Farm and Agricultural Fall Protection
From combine repairs in the field to maintenance on silos and conveyors, un-remediated fall hazards can cause serious injury or death.
Many agricultural-related injuries and fatalities can be avoided with the implementation of a comprehensive fall prevention strategy, which includes a proper mix of fall protection equipment and training.
Whether you’re looking for overhead rigid rail, indoor or outdoor solutions, ladders and ladder safety equipment, or portable systems, Diversified can deliver turnkey fall protection solutions for farming and agricultural applications. Contact us for expert assistance with your fall arrest, fall restraint and fall protection requirements.
Fall Protection Solutions
Horizontal LifelinesView Horizontal Lifelines
Loading Platforms, Stairs & GangwaysView Loading Platforms, Stairs & Gangways
A- Frame Fall Protection SystemsView A- Frame Fall Protection Systems
Counter-Weighted Jib SystemsView Counter-Weighted Jib Systems
Hitch Mounted Anchor SystemsView Hitch Mounted Anchor Systems
Quad Frame Fall Protection SystemsView Quad Frame Fall Protection Systems
Rigid Rail Fall Protection SystemsView Rigid Rail Fall Protection Systems
Fall Protection AnchorsView Fall Protection Anchors
Vertical Lifelines and Ladder SystemsView Vertical Lifelines and Ladder Systems
Many farm safety hazards are found in non-dedicated work areas. For example, tractors and combines are subject to field breakdowns.
Designated work areas, such as barns, likely have permanently installed fall protection systems to protect workers as they climb on top of combines to perform maintenance and repair tasks. However, a field repair requires the use of a mobile boom arm fall protection system attached to a secondary vehicle such as a flatbed truck.
The processing operations carried out on farms require fall protection systems as well. The vertical storage characteristics of grain silos and storage towers can lead to the buildup of pressure and heat, which, left unchecked, may result in an explosion.
Silos and towers also use fans and related equipment designed to keep the stored material from settling. Maintenance personnel use ladder systems to monitor the moisture, heat, gas, and pressure levels from the top of the silo.
In addition to the fall hazards presented by the ladder system, service personnel may fall from the top of the silo, or through the access panel into the storage area itself. Although most silos have internal escape hatches at their base, workers can suffocate while attempting their own rescue. When combined, explosion risks, fall hazards, and confined space issues can make silos and storage towers extremely dangerous work areas.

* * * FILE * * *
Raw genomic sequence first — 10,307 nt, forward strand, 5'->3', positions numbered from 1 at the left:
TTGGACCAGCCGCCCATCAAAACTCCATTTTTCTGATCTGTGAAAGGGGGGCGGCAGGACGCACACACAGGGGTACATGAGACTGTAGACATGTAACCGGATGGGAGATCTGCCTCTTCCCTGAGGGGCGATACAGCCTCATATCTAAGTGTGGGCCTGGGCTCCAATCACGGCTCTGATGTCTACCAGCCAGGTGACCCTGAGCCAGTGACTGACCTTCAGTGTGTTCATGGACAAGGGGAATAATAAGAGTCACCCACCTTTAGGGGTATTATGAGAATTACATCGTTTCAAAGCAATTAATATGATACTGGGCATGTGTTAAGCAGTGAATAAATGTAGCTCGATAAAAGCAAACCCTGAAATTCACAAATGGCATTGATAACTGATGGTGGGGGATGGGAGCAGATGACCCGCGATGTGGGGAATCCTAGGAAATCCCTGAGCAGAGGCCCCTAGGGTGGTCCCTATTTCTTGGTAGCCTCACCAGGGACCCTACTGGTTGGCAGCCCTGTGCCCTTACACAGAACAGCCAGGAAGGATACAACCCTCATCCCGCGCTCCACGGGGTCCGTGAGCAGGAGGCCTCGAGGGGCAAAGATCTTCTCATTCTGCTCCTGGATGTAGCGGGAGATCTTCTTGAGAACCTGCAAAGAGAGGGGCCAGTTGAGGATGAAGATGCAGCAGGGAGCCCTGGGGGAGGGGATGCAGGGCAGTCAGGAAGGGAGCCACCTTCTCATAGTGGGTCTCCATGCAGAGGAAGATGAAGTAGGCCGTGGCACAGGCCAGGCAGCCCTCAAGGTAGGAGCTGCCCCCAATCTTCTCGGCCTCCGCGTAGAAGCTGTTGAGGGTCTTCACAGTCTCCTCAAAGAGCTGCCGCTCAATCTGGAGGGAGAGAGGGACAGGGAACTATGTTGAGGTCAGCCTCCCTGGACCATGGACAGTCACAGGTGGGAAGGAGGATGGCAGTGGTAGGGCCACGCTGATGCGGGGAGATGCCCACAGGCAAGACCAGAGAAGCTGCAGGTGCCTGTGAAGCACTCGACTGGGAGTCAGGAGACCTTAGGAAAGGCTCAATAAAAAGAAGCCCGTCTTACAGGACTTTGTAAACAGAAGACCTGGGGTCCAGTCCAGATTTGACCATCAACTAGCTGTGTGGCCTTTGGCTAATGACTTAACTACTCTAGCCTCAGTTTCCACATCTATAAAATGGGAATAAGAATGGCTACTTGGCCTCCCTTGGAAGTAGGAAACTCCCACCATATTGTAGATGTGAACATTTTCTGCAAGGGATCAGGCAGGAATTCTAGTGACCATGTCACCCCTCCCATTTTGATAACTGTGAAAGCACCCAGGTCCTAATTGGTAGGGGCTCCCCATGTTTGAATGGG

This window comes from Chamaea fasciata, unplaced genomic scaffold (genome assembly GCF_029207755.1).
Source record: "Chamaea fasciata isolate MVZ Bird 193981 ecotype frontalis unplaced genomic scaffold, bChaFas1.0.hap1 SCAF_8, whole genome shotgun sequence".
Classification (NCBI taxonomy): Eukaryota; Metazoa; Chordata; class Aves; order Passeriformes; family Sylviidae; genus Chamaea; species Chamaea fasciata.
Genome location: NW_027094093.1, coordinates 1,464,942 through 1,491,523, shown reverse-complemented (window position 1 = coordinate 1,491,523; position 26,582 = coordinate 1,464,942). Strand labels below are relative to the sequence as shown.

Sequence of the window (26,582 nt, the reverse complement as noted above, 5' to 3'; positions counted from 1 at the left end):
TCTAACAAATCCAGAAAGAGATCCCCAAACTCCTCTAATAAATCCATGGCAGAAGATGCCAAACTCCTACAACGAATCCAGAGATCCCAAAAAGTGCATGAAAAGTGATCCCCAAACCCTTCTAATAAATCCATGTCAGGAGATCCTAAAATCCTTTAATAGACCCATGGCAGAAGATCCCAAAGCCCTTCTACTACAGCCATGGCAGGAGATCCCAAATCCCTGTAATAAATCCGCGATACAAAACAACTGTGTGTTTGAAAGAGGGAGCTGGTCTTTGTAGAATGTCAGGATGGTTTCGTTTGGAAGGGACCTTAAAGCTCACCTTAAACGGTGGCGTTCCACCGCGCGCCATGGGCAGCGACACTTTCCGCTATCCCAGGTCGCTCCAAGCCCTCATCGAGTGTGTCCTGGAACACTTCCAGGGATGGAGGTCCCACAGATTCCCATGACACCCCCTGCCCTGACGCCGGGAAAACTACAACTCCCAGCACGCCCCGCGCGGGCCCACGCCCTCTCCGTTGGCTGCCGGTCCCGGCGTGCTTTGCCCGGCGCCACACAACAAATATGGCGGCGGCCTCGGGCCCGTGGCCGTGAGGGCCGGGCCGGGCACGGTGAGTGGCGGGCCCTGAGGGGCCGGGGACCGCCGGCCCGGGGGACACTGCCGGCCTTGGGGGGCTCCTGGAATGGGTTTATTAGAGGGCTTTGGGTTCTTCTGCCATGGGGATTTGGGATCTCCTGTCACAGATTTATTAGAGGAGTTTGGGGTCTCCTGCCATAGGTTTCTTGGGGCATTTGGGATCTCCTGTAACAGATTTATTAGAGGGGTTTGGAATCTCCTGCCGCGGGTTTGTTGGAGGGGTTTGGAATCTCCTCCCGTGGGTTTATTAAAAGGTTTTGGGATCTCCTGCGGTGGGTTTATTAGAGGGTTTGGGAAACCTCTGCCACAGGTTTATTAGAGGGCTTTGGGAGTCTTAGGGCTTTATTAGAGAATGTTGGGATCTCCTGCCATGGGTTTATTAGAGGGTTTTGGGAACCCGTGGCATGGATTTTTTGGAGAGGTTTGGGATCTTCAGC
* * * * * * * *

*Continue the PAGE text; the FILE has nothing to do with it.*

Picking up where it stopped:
Conveyors used to fill grain silos present additional fall hazards. Employees must have a safe means to access elevated conveyor systems as well as fall protection for clearing clogs and jams. In many instances, a permanent ladder system equipped with a vertical lifeline is used to reach the conveyor, with a horizontal lifeline installed so workers can safely traverse the conveyor system.
Truck loading presents yet another set of fall hazards for agricultural workers. Fall protection for loading areas typically consists of L, U, or T-style rigid rail fall arrest systems. Special care must be taken to ensure that falls from trucks can be arrested before a worker comes into contact with the surface below. The typical trailer height (4 feet or 12 feet) must be taken into consideration to design a system that can safely arrest falls without allowing workers to strike the ground. If the loading area is not a concrete pad, calculations must be made to provide a foundation that will support the fall arrest system in the event of a fall.
Diversified Fall Protection has years of experience designing and installing fall protection systems specifically tailored for agricultural applications. Partner with DFP to keep your facility OSHA-compliant and your employees safe.
- 502(d) 'Personal fall arrest systems.' Personal fall arrest systems and their use shall comply with the provisions set forth below. Effective January 1, 1998, body belts are not acceptable as part of a personal fall arrest system. Note: The use of a body belt in a positioning device system is acceptable and is regulated under paragraph (e) of this section.
- 502(d)(8) Horizontal lifelines shall be designed, installed, and used, under the supervision of a qualified person, as part of a complete personal fall arrest system, which maintains a safety factor of at least two.
- 502(d)(9) Lanyards and vertical lifelines shall have a minimum breaking strength of 5,000 pounds (22.2 kN).
- 1053(a)(18) Fixed ladders shall be provided with cages, wells, ladder safety devices, or self-retracting lifelines where the length of climb is less than 24 feet (7.3 m) but the top of the ladder is at a distance greater than 24 feet (7.3 m) above lower levels.
- 1053(a)(19) Where the total length of a climb equals or exceeds 24 feet (7.3 m), fixed ladders shall be equipped with one of the following:
- 1053(a)(19)(i) Ladder safety devices; or
- 1053(a)(19)(ii) Self-retracting lifelines, and rest platforms at intervals not to exceed 150 feet (45.7 m); or
- 1053(a)(19)(iii) A cage or well, and multiple ladder sections, each ladder section not to exceed 50 feet (15.2 m) in length. Ladder sections shall be offset from adjacent sections, and landing platforms shall be provided at maximum intervals of 50 feet (15.2 m).
Talk to a fall protection specialist
Tell us about your fall protection needs, and we’ll configure a system that rises to your challenges.